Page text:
Although the mission's cost has increased by a hefty $150 million, NASA had approved and completed a review of Key Decision Point B (KDP-B), the Asteroid Redirect Mission's robotic segment. As a result of the review, the mission cost has been increased and the robotic mission launch date has been postponed by a year, with the mission currently scheduled for 2021. Total mission cost estimate, set at $1.4 billion, does not include launch or operations costs.
Asteroid Capture Microspine grippers on the end of the robotics arms are used to grasp and secure the boulder. The microspines use thousands of small spines to dig into the boulder and create a strong grip. An integrated drill will be used to provide final anchoring of the boulder to the capture mechanism. Credit: NASA artist’s concept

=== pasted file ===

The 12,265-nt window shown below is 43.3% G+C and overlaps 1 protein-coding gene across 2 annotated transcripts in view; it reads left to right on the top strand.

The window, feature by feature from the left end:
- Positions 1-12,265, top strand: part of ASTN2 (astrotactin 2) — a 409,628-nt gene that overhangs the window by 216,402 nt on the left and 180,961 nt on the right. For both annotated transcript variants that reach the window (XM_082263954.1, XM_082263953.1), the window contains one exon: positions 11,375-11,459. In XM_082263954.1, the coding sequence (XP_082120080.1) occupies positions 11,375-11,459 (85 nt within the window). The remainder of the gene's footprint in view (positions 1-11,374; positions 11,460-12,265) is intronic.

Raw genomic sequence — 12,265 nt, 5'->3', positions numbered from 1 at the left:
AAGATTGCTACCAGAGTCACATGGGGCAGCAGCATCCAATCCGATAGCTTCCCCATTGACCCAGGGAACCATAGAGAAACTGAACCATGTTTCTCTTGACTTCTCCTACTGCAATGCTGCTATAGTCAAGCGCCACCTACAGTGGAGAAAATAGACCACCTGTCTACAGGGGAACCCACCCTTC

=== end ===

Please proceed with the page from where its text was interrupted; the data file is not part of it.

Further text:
The Asteroid Redirect Mission is expected to send a robotic spacecraft to an asteroid in near-earth space. The spacecraft will retrieve a boulder of a few meters in diameter from the asteroid and bring it to cislunar space. An manned Orion mission, planned for 2026, will then visit the boulder for research purposes. The mission will also help gain invaluable experience for future manned Mars missions.
According to Michele Gates, ARM program manager at NASA, “With KDP-B under our belt, ARM can now move forward to define partnerships and opportunities for long-term engagement.” NASA will be seeking partnerships for hosted payloads to fly with the ARM robotic spacecraft, and looking for scientists to join the mission's “investigation team”. The release of these two solicitations has been delayed along with the mission, as they were originally planned for release in early August and have now been moved to September.